Brent crude futures fell $1.32, or 1.5%, to settle at $84.89 a barrel, while U.S. West Texas Intermediate crude (WTI)
Supply cuts by Saudi Arabia and Russia, part of the OPEC+ group comprising the Organization of the Petroleum Exporting Countries (OPEC) and allies, have helped to galvanise a rally in prices over the past seven weeks.
Both Brent and WTI, however, have fallen for two consecutive sessions as the oil market takes a breath, said Andrew Lipow, president at Lipow Oil Associates in Houston.
Weighing on sentiment, China's industrial output and retail sales data showed the economy slowed further last month, intensifying pressure on already faltering growth and prompting authorities to cut key policy rates to bolster economic activity.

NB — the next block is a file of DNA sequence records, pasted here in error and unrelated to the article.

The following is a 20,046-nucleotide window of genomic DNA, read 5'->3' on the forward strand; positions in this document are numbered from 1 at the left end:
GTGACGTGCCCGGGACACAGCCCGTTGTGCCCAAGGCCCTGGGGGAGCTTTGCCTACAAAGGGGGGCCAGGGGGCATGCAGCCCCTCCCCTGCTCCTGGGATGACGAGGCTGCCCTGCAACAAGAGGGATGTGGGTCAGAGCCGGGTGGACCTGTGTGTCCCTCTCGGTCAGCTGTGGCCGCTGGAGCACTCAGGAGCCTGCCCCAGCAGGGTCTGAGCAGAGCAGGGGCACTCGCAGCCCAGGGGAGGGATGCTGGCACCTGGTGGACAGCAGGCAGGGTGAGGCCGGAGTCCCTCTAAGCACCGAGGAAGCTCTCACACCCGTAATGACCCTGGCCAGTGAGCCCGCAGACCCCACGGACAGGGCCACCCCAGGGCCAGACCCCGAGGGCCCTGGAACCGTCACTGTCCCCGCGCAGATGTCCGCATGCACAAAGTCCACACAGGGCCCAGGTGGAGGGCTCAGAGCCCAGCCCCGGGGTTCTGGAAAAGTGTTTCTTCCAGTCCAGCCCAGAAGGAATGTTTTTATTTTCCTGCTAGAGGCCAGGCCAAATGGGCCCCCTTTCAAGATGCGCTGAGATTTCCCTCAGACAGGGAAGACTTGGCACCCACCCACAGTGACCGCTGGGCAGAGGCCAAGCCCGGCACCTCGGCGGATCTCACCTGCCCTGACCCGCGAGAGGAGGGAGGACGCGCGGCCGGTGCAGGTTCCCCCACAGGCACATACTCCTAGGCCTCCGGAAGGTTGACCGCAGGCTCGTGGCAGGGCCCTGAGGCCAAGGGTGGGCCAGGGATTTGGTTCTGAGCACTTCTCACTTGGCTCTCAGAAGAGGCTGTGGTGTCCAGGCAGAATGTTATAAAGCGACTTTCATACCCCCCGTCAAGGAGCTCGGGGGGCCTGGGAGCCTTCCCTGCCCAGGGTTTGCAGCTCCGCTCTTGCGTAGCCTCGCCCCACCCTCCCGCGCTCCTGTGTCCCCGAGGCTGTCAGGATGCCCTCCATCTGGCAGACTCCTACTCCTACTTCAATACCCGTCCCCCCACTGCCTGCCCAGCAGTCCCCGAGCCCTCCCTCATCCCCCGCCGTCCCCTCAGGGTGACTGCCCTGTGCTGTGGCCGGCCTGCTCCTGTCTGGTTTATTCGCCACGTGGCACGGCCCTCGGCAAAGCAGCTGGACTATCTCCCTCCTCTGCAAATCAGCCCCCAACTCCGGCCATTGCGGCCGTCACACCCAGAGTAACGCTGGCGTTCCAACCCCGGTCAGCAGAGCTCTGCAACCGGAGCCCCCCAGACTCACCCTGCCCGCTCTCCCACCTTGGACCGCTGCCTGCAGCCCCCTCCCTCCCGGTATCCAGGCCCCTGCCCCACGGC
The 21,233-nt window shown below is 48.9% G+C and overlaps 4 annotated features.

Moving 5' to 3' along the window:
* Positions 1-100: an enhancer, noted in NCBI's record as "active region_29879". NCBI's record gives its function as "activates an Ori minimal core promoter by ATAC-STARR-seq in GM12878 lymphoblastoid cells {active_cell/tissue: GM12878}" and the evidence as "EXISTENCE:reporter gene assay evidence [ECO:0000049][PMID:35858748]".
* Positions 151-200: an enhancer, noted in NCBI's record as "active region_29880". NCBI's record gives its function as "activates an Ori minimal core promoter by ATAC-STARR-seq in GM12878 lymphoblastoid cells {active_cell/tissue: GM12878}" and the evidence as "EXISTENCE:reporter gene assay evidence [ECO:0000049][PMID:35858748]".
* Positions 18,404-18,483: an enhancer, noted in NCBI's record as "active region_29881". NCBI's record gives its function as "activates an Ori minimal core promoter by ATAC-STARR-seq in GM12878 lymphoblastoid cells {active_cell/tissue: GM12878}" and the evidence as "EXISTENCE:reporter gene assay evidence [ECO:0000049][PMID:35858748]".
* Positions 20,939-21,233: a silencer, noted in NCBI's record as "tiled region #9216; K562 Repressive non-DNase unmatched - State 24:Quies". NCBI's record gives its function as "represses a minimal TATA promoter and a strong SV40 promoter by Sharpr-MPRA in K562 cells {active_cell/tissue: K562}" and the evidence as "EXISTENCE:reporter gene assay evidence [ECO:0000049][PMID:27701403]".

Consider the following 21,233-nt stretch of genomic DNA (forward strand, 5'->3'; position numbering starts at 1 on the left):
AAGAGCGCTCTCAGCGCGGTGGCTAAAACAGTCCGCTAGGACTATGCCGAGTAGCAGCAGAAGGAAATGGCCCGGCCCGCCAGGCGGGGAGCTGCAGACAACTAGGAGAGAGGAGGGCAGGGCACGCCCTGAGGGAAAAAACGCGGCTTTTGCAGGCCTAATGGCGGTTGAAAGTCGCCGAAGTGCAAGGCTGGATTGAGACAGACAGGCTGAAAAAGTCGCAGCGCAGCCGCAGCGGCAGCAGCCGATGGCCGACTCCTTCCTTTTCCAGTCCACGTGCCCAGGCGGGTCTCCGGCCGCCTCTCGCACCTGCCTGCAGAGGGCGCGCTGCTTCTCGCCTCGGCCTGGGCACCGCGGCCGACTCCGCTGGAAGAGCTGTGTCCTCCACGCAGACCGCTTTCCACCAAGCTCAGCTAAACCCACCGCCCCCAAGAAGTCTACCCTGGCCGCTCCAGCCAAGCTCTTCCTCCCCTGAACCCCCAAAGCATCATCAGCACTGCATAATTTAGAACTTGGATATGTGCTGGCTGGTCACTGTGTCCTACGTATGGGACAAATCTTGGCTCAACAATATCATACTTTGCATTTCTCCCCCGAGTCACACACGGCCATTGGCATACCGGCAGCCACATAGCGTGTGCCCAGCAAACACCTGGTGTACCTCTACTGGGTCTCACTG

When the oil market appears to be comfortable, it is often the case that China is the number one fire douser, throwing a wet blanket over those dreaming of prices north of $90, said John Evans of oil broker PVM. China is the world's biggest oil importer.
China's central bank lowered interest rates marginally after the data that highlighted intensifying pressure on the economy, mainly from the property sector, though analysts say the cut was too small to make a meaningful difference.